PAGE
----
It is rare to read manuscript that cuts through expectation and forces the calibrated critical eye to step aside. But that is precisely what Neil Hayes’s A View From a Lake did for me. Rarely have I been so moved — and, dare I say, inspired — by a book.
Hayes, who holds a doctorate in psychology from Oxford and who has meditated for many years and studied with Buddhist monks, offers up a buffet. He brings in philosophy, psychology, physics, theology, history, and even computer science. There are no quick fixes or marketed programs within this book that promise to lead the reader to equanimity and peace of mind.
What Hayes does offer is a robust look at Buddhist psychology and how it differs dramatically from the Western notion of the mind. He provides the historical framework of how our Western notions originated, how they have persisted through the years, and, most importantly, how they have led to pain, suffering, and general unhappiness. But his is a book that does not judge; it merely paints a picture and invites the reader to see for herself.
There are far too many important points to cover in such a short review, so I will focus, primarily, on Hayes’s suggestions for proper handling of low mood. The main research that he draws upon here is how rumination fans the fires of depression and anxiety, and how the simple act of smiling, whether genuine or not, can lead to a noticeable elevation of mood.
The rumination factor, sometimes referred to as brooding, is, Hayes writes, an example of how the thinking mind runs rampant and leads the experiencer toward the depths of despair. No one is served from obsessively focusing on the past, nor is anyone served by living for the future. The only moment we have is the present one, Hayes writes. Although there will be times of pain, sorrow, or other distressing emotion, the key to managing those feelings is to set aside attachment, resist the urge to ruminate and problem-solve, and simply view these feelings for what they are — sensations within the body.
Part of the flaw in Western thinking is the belief that our mental styles happen to us, Hayes writes, when, in reality, they are created by us. “When a feeling of, say, sadness enters your body,” he explains, “your mind will seize upon it and add a thought such as ‘I failed to achieve such-and-such,’ or ‘I am worthless.’ Before you know it, your thinking mind will have summoned up despair, or worse, and you cannot break the escalating cycle.”
The belief of happening to is so deeply engrained in our culture that our language tacitly supports it. For example, we say that we are “under stress” rather than that we are “doing stress.”
Instead, Hayes writes, we can choose to look at feelings as just feelings. And becoming aware that they are just that, and distancing ourselves from our emotions, “may even be sufficient to prevent you falling into the emotional state at all.” Not only are thoughts, and therefore emotional responses to those thoughts, within our control, he writes, but it is our responsibility to manage them. And it is only by managing them, through mindfulness, that we can liberate ourselves from the ego mind, harmful attachment to selfhood, and suffering.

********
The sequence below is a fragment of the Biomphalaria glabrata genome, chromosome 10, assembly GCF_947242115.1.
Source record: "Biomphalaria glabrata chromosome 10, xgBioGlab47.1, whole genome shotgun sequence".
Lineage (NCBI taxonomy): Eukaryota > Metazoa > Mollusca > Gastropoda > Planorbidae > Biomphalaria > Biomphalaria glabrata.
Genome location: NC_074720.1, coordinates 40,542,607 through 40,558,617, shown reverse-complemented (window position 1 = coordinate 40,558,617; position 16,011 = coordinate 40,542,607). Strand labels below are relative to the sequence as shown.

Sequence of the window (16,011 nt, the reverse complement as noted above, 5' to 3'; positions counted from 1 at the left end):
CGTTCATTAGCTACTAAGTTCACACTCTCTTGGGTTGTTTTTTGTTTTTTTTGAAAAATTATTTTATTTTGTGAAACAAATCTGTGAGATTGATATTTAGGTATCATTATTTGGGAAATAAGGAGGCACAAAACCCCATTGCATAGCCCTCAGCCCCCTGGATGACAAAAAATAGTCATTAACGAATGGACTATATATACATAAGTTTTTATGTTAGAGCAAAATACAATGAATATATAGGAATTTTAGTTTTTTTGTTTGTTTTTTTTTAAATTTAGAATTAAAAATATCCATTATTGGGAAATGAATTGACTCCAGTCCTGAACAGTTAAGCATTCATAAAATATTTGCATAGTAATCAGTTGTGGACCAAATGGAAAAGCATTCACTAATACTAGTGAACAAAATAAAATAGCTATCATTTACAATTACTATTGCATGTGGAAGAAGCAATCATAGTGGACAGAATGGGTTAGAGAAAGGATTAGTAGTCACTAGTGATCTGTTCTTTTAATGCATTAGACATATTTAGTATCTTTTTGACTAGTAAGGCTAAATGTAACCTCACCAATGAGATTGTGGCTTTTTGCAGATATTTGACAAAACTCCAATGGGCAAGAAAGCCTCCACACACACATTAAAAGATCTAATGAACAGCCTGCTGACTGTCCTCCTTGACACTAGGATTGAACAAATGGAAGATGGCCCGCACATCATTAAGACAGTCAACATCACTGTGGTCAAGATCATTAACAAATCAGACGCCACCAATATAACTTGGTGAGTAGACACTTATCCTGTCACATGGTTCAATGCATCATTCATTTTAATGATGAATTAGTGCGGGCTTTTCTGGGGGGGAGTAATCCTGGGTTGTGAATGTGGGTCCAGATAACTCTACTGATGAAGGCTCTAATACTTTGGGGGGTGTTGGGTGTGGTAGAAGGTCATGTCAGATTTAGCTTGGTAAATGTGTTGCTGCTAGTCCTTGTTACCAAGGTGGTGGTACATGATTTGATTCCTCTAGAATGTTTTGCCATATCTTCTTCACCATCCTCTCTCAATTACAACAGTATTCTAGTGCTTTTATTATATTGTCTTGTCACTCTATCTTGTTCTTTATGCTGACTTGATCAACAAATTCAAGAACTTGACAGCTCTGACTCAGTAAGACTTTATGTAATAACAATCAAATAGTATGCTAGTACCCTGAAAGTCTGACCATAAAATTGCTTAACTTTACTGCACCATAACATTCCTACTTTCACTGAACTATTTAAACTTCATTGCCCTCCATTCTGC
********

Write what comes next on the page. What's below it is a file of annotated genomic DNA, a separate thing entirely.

The thinking mind, says Hayes, presents us with the conundrum of “constantly measuring the gap between how things are and how it desires them to be.” We compare and compare, and we are usually not happy with what we find. As Hayes puts it, “people suffer according to the extent to which they live their lives experiencing this gap.”
The solution is to cultivate mindfulness, or, if you like, the practice of being aware of how our emotions and thoughts directly influence our moods and therefore our response to the world.
Much has been written on the practice of mindfulness, and Hayes also offers guidance on the subject. His guidance, however, is not layered in jargon surrounding a proper technique; instead, his is a straightforward method of breath focus, awareness, and the art of simply letting go. The intent of A View From a Lake is not to instruct the reader on the fine points of meditation and Buddhist psychology, but to translate the inherent value of those practices into terms that are both understandable and perhaps palatable to our otherwise reductionist Cartesian-based approach. Hayes’s book is a practical glimpse, though a thorough one, into the history, science, philosophy, and psychology of mindfulness — and, indeed, a must-read for anyone interested in liberating the mind from suffering.
This is, by far, the most profound and important book that I’ve had the pleasure to review in many months. To call it self-help is absurd, especially since the point of the book is to release selfhood and find peace in the equanimity of no-self. That is a complicated concept, I know, but it is a concept that, after reading A View From a Lake, any serious reader will appreciate and, hopefully, put into practice.
A View From a Lake: Buddha, Mind and Future
Troubador Publishing, April 2015
Paperback, 408 pages